The 15th Anniversary of Infest, we all knew, was going to be unforgettable for everyone involved and it certainly well exceeded everyone's expectations this year. Held at Bradford University's Student Union over the August 23rd- 25th weekend, festival goers had a lot to look forward to with a line-up that shone even brighter than 2012's spectacular Suicide Commando led bill, and with organisers being more determined than ever to put on the best show ever given that the festival's future remains questionable.
Infest has always been an extremely underground event, half the size of your average small festival but with a hundred times more dedicated following, with goths jetting in from all over the UK and Europe to enjoy three days of partying and great music. However, with an up-and-coming larger festival threatening to usurp Infest's place on the summer festival circuit, the joys were marred with a desperate sadness.
Arriving at the venue on Friday gave us the usual thrill as a mass of synthetic dreads, tiny latex outfits and enormous boots came into view among which were found familiar faces from all over the country. We were in good time to see the first band of weekend, Metaltech, which we casually watched from the side expecting a bit of a joke given that they were opening the stage. However, expressions soon changed from scepticism to bewilderment as they pulled out a powerful, high-energy set despite the daft white and orange KISS style make-up and the glowing gas mask. Such funky basslines are uncommon in this type of industrial music scene and we certainly weren't expecting such mighty vocals reminiscent of Cubanate's Marc Heal - or, indeed, to be shot at with a bubble gun.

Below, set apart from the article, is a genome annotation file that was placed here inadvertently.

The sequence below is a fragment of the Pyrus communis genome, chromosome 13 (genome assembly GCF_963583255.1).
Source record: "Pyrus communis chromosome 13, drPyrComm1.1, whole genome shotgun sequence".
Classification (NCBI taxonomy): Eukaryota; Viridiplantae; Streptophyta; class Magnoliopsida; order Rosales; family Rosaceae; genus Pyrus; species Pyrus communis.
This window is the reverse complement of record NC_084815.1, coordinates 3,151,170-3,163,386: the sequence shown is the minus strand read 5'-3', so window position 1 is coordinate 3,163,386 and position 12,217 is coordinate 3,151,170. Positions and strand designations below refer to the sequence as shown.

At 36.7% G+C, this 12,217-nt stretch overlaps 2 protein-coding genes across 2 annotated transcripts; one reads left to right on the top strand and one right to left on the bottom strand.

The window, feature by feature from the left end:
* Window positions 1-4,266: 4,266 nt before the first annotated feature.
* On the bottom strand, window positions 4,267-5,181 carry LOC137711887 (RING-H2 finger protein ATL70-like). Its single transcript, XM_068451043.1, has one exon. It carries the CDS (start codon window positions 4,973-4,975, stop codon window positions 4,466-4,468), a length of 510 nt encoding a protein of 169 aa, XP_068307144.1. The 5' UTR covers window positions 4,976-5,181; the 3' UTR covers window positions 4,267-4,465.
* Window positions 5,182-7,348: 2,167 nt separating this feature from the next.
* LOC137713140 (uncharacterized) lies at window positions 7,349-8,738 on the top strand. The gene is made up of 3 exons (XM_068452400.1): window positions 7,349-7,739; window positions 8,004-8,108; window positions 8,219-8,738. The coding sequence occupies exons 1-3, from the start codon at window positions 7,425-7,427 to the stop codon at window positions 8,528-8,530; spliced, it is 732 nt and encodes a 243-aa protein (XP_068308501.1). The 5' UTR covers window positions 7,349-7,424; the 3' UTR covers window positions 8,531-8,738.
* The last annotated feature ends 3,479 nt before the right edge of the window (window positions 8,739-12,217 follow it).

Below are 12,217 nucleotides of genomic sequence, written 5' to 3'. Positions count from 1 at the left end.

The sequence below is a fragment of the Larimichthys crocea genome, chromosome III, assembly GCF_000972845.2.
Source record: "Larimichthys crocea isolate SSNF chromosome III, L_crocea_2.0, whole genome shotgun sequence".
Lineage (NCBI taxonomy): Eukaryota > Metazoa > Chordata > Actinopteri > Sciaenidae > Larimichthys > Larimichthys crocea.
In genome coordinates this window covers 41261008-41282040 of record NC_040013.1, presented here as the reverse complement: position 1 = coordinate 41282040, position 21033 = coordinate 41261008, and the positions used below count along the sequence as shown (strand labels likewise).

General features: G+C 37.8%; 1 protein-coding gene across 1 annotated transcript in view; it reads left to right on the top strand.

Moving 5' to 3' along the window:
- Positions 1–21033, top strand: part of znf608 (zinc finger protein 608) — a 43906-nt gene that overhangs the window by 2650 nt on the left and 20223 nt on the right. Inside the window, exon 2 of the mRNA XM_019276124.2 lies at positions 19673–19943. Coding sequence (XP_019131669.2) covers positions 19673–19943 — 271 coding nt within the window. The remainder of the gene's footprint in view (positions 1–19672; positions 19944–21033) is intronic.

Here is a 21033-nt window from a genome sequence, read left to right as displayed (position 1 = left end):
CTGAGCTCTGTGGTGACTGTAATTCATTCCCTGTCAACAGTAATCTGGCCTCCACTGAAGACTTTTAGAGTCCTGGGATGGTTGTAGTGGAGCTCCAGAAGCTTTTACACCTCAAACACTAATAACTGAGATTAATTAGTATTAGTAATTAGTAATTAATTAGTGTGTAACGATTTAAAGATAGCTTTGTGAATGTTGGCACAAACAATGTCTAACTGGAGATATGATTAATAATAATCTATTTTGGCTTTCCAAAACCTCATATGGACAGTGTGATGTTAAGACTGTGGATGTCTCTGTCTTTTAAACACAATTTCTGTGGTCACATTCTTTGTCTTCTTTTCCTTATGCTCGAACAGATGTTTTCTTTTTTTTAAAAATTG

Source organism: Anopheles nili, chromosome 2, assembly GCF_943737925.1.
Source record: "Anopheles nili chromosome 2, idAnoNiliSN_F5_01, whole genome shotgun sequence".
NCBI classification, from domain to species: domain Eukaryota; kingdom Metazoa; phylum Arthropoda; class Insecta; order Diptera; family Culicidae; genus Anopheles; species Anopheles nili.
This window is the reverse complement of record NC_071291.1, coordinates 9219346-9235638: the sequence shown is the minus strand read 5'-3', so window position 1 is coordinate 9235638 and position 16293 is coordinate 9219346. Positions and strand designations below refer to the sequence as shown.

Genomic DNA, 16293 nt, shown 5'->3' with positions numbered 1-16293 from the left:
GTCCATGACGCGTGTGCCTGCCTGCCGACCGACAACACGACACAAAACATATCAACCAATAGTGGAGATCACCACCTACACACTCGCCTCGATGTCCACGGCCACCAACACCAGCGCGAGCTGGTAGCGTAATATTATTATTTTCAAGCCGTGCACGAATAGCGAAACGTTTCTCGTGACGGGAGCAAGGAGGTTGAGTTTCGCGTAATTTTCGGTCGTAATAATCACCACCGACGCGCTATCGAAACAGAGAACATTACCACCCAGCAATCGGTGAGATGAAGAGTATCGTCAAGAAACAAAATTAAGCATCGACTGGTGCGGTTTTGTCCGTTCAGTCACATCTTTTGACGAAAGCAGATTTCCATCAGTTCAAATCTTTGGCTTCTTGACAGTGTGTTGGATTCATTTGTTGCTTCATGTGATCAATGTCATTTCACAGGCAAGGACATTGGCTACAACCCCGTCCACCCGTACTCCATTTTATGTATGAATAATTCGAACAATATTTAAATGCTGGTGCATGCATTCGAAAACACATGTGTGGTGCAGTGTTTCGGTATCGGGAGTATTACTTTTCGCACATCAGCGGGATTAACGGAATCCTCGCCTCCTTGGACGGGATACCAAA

Metaltech and Dive were Friday favourites
We thought it could only get better after that, however techno-industrial four-piece Inertia failed to grab our attention. Alexys B has a beautiful voice and dance tracks like 'Feline Fantasy' got our feet moving, but generally they were almost like a second-rate, post-2000 Depeche Mode. Belgian band Dive, led by singer Dirk Ivens (also of Absolute Body Control, Klinik and Sonar), may be one of the most innovative artists on the industrial scene, but after we'd seen a couple of songs, we thought we'd seen them all with their trademark distorted drum machines making each song indistinctive for the first time listeners. Now, influences are not a bad thing, but Pride & Fall were seriously risking getting an angry phone call from VNV Nation with their lyrics, however they did show their own identity by opening their set with an unexpected classical feel as we saw the guitar been played with a violin bow.
Arriving a little early on Saturday, our first destination was the alternative market; a clothes sale selling all the latex, corsets, platforms and items of clothing I'll never know whether to wear as a top or otherwise that you could wish for. There were also masses of CDs, live DVDs, T-shirts and merchandise available all weekend from festival sponsors Music Non Stop, as well as an amazing food tent selling chunky chips, delicious burgers and mild curries with very forgivable prices.